2: Paraben

Paraben is both an industrially produced and naturally occurring ester. Used as a preservative, it's usually near the bottom of the ingredient list in shampoos, soaps, toothpaste and deodorant. Allergic reactions to it are relatively rare when you consider how common it is, but different types of parabens also often appear in the same product, increasing the chance of a reaction.

One thing that should be mentioned regarding parabens is that a 2004 study in the United Kingdom linked them to breast cancer after trace amounts of methylparaben were found in breast cancer tumor biopsies [source: Yarosh]. Although further research has produced no conclusive evidence that parabens cause cancer, many consumers are still worried, preferring to take a better-safe-than-sorry approach to skin care. Whether or not the claims about the dangers of parabens are true, cosmetics companies have compensated for the backlash and now offer a wide variety of paraben-free products.


Parabens go by a long list of chemical pseudonyms, so if you think you're allergic to paraben, check your soaps and medicine cabinet for anything with paraben or parahydroxybenzoic in it.

1: Balsam of Peru

Balsam of Peru, also known as myroxylon, is a sticky sap that smells like vanilla and cinnamon. It's used as an ingredient in soaps, perfumes and shampoos both for its smell and for its quality as a fixative, which helps slow down evaporation. It's also added to certain medications and food, showing up in everything from calamine lotion to cough medicine and cola.

Cinnamein, a well-documented potential allergen, makes up between 60 and 70 percent of balsam of Peru, while the other 30 to 40 percent is made of unknown resins, any of which can provoke an allergic reaction. It's one of the most common causes of contact dermatitis, and about half of people who have a fragrance allergy have a reaction to balsam of Peru. The most common symptom is hand eczema in the case of skin contact, and when it's consumed, rashes may form around the mouth [source: Duffill].


Allergens In Soap FAQ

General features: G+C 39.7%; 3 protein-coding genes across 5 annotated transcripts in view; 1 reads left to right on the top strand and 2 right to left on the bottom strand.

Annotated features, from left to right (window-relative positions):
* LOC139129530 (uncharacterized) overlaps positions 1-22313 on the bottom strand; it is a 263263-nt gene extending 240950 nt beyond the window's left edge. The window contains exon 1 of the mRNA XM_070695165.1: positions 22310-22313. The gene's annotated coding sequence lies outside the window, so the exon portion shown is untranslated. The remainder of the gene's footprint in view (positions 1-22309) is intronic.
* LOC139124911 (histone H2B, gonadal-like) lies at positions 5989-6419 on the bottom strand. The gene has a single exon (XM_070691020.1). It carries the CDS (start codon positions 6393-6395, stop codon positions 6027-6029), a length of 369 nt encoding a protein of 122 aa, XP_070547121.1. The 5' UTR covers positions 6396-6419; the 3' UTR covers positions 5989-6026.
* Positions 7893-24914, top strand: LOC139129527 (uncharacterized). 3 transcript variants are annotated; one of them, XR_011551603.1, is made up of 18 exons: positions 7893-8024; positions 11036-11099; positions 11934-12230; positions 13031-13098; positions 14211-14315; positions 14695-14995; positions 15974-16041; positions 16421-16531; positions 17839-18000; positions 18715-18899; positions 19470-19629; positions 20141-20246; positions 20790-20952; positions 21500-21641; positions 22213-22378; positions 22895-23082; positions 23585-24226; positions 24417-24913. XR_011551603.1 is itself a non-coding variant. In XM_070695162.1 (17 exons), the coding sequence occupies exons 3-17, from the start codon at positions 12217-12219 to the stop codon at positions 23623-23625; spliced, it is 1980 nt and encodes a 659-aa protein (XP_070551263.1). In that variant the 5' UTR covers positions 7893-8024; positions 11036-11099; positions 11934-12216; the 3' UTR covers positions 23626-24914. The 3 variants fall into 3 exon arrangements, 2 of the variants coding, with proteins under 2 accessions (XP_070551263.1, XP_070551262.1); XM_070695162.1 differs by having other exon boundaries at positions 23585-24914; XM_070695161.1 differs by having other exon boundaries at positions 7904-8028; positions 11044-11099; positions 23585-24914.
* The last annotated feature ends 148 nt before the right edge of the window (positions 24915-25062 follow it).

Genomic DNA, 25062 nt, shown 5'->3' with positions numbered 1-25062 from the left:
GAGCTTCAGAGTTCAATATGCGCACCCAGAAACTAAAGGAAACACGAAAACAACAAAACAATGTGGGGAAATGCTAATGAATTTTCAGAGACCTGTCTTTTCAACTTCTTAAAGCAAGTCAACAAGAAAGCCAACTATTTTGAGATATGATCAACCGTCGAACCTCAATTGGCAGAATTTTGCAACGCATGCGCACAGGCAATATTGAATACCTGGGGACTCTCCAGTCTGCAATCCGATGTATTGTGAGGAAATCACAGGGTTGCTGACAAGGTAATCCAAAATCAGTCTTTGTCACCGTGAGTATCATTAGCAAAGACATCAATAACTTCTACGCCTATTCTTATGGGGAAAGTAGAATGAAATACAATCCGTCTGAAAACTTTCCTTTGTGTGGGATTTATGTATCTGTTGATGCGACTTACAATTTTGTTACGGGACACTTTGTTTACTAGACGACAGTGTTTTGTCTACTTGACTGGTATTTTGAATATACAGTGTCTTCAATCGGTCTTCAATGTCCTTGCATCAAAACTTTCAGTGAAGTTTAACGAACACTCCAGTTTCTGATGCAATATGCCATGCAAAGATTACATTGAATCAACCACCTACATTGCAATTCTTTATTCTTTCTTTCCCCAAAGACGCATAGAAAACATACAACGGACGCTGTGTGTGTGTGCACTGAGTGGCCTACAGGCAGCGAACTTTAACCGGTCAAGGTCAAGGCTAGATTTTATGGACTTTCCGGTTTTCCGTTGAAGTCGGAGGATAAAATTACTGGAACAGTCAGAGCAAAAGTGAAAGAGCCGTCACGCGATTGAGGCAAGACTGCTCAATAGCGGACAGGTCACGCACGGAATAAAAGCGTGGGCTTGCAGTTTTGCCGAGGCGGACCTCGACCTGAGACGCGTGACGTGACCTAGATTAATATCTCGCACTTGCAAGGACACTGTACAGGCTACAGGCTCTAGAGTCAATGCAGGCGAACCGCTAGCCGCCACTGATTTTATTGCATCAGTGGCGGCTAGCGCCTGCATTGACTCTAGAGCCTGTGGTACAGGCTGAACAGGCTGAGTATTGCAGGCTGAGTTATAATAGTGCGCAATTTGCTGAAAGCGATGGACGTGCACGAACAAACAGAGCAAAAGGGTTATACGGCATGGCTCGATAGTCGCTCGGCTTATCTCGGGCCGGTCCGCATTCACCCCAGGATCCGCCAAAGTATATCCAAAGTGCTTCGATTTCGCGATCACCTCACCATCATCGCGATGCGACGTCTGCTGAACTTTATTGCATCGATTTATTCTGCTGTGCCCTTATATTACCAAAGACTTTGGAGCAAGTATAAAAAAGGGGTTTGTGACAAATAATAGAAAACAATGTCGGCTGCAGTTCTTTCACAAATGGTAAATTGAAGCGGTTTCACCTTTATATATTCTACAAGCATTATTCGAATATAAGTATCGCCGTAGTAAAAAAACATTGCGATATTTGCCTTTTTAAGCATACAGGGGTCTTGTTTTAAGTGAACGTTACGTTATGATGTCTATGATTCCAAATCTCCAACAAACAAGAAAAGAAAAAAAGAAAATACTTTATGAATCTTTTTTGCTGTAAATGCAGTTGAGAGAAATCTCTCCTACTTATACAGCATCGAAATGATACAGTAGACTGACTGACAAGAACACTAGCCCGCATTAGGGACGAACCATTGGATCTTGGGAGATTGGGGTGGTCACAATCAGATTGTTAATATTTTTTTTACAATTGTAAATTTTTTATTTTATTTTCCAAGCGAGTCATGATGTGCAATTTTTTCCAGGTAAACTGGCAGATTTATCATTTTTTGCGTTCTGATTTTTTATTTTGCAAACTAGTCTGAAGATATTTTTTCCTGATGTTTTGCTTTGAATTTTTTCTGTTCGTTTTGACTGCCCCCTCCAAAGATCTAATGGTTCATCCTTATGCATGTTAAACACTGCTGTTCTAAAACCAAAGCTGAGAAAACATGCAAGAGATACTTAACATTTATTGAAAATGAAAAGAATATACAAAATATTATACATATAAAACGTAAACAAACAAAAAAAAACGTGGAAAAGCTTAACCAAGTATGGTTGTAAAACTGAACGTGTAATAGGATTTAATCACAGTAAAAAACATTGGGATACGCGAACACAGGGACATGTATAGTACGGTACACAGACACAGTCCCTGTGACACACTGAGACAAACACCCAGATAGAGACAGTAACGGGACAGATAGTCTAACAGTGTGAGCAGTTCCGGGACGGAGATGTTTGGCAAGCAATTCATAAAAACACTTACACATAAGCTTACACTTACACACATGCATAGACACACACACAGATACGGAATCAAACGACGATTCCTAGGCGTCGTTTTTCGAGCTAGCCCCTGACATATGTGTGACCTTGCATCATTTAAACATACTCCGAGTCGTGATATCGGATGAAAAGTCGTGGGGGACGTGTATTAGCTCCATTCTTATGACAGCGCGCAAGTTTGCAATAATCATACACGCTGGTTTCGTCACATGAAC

What are irritants?
Irritants are substances or ingredients that irritate the skin. Five of the most common irritants in soap are sodium lauryl sulfate, fragrances, coconut diethanolamide, parabens, and balsam of Peru.
Can you be allergic to soap?
Yes, certain ingredients that are commonly used in soap can trigger allergies. Contact dermatitis can appear as red, itchy, inflamed skin and is caused by direct contact with a substance that you're allergic to.
What soap do dermatologists recommend?
Dermatologists generally suggest gentle, fragrance-free soaps. Recommended bar soap and cleanser brands include Dove, Neutrogena, Aquaphor, Method, Cetaphil, and CeraVe.
How long does it take for an allergic reaction to soap to go away?
You may not notice symptoms until 12 to 72 hours after exposure to the irritant. If you continue to expose your skin to the irritant, then symptoms will worsen, not improve. Ultimately, it may take a few hours to a few days to disappear.
How do you know if you're allergic to a soap?
If the skin on your hands becomes inflamed, red, scaly, and itchy, you might be allergic to your hand soap, or more likely, one ingredient in it. Stop using it and switch to another brand for a period of time and see if symptoms subside.

Lots More Information

Related HowStuffworks Articles

  • Australasian Society of Clinical Immunology and Allergy. "Allergic Contact Dermatitis." Feb. 8, 2001. (Aug. 18, 2009)
  • Australasian Society of Clinical Immunology and Allergy. "Coconut allergy." July 2006. (Aug. 18, 2009)
  • Kunin, Audrey. "The DERMAdoctor Skinstruction Manual." Simon and Schuster. 2005.
  • Duffill, Mark. "Coconut diethanolamide allergy." New Zealand Dermatological Society. June 15, 2009. (Aug. 18, 2009)
  • Ngan, Vanessa. "Allergy to parabens." New Zealand Dermatological Society. June 15, 2009. (Aug. 17, 2009)
  • Ngan, Vanessa. "Balsam of Peru." New Zealand Dermatological Society. June 15, 2009. (Aug. 17, 2009)
  • Storrs, Frances J. "Allergen of the Year: Fragrance." Medscape Today. July 30, 2007. (Aug. 18, 2009)
  • U.S. Department of Health and Human Services. "Sodium Lauryl Sulfate (SLS)." Household Products Database. September 26, 2008. (Aug. 14, 2009)
  • Yarosh, Daniel. "The New Science of Perfect Skin." Broadway Books. 2008.